Department for International and Comparative Education 1985-1995
Professor Guy Neave: Professor of Comparative Education 1985 – 1990
Guy recalls a departmental retreat and the Chairman’s strategy for encouraging cooperation amongst staff by means of a heated game of croquet:
"One of the more pleasing aspects of congratulating an Institute on its century of existence is that one can, in the same breath and with no less sincerity, also express the hope that the next hundred years will be as flourishing and prosperous – if not more so.
Being asked to recall some event, some memory of the Institute when I was of its number, is no small task. So many come crowding in: faces, folks, incidents and episodes, many happy, indeed full of nostalgia and some best not mentioned at all, the better to protect the guilty, to tickle the curiosity of the innocent and to help forge that most necessary of all things – the Institutional Saga.
Of course, when pushed to it, there is always one incident that stands out above the rest. And in this case, it was memorable for its surrealism and quasi insanity. It had to do with a croquet match, and a situation not too far removed from Alice in Wonderland, but without the flamingos.
When I joined what was then the Department of International and Comparative Education in the mid Eighties, we had the occasional habit of going on retreats to determine what today would be called ‘high strategy’. Where we went, I cannot for the life of me recall. It was somewhere deep in the countryside, in a species of Grace and Favour Residence, some three hundred years old, with that patina of age, which shone from well polished and antique floor-boards and with – a croquet lawn. So deep in rusticity it was that we almost lost Kevin Lillis in the highways and byways. Kevin was the Department’s proud owner of a Morgan Plus Four – a splendidly exotic sports car that caused dark mutterings and envy amongst all those who were not owners of Morgan Plus Fours – that is to say, the rest of the Department.
Like most Meetings of the type, the Agenda bought out the best in the Chairman, and the worst in everyone else. At one point, more heat being generated than light, the Chairman decided it was time to cool things off. He suggested a break and, casting a chairmanly eye toward the greensward that lay beyond the windows, suggested a croquet match.
For those who watch it rather than playing it, croquet is a game where light elegance, exquisite manners and a certain cultivated nonchalance seem to attach to the croquet-playing classes. Nothing could be farther than the truth. Croquet is a confrontation where the most blood-thirsty schemes and murderous intent are politely disguised behind gently smiling jaws. And as the members of DICE found out, so it turned out to be.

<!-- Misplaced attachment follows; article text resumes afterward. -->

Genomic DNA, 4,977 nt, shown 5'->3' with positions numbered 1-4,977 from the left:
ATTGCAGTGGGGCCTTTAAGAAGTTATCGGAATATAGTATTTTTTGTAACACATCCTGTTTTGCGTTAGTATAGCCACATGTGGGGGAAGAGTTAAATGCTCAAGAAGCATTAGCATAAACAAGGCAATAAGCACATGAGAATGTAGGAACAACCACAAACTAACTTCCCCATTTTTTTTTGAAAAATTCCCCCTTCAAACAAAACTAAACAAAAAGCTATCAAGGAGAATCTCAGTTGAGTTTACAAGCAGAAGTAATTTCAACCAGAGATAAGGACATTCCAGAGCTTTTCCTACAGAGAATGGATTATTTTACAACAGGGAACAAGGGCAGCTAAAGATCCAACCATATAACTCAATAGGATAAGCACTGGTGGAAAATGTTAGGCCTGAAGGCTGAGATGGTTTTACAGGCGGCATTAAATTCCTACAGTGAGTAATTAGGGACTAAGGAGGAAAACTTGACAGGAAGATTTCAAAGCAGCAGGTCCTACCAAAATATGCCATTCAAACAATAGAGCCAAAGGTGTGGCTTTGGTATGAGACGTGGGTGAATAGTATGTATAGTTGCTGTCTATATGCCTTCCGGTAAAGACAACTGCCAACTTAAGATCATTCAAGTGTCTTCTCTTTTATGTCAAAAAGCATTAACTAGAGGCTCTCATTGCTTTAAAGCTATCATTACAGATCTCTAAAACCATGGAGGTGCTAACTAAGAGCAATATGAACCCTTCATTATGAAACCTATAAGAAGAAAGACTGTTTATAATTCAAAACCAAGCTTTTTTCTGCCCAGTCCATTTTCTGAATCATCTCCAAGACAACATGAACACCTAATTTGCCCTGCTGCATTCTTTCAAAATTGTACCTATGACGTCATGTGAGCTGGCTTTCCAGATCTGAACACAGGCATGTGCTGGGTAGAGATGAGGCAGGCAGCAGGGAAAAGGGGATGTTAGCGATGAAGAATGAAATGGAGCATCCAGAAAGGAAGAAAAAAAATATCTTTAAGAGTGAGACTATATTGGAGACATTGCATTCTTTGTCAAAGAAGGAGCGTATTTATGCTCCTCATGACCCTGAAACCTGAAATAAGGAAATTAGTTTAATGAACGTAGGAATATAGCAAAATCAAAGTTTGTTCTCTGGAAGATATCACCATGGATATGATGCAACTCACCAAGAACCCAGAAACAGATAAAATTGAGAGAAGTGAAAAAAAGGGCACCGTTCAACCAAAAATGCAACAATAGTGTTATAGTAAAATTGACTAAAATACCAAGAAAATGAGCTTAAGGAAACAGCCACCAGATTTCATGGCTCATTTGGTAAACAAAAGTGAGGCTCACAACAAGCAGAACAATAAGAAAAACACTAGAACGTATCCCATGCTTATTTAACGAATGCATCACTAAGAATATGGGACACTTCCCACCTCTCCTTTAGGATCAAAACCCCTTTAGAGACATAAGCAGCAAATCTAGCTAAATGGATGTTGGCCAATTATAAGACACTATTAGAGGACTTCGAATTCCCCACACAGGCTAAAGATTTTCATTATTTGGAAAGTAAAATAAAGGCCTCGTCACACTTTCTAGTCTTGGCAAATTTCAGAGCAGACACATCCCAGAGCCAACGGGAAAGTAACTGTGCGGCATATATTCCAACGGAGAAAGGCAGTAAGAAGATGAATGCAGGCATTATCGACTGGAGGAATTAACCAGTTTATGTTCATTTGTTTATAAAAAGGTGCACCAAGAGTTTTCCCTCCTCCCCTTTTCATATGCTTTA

True, no-one sought actively to smash the skull of their partners into small shards with a mallet. But the wish was there. And whilst no opponent found themselves pinned to the earth with a croquet hoop driven into the soil either side of the neck and beaten into a bloody pulp, many were they who entertained the intention. So execrable was the atmosphere that it communicated itself to the full-sized poodle, a splendid creature who belonged to one of our lady colleagues. Sensing the strong emotions swirling around it, the beast uttered a howl and galloped off to dig a slit trench in the flowerbeds, immaculate with snap-dragons and peonies.
Croquet balls volleyed and thundered like canon shot. And, if they did not take off legs and sever arms, they inflicted a goodly number of bruised ankles, swollen shanks and caused an even greater number of ungentlemanly comments about each his colleague’s ancestors! The casualty ratio amongst the men and women of DICE was in every way comparable to the Battle of Borodino, one of the Corsican Ogre’s less brilliant and more costly victories during the Russian campaign of 1812. Indeed, DICE displayed a curious similarity to Napoleon’s Grande Armée on the retreat from Moscow.
Eventually, the maimed, the walking wounded and those who had not quite yielded up the ghost, made their way back to the Meeting Room, uttering heart-rending and piteous groans. Curious to relate, the Agenda was completed rapidly and with a totally untoward harmony and concord. Which goes to show the Chairman, a man of infinite ruse and charm, was more cunning than any of us were prepared to credit.
I remember this incident with unstinting admiration. There is good reason for this. Neither the International Association of Universities in Paris nor the Centre for Higher Education Policy Studies at Twente University in the Netherlands, two of my current haunts, has a croquet lawn. So it is impossible ever to replicate the Chairman’s Strategy for persuading colleagues and influencing people. Still, from time to time, the wish is there – and the memory lingers also."
Compiled and edited by Clare Bentall and
Angela Little. First issued Spring 2005.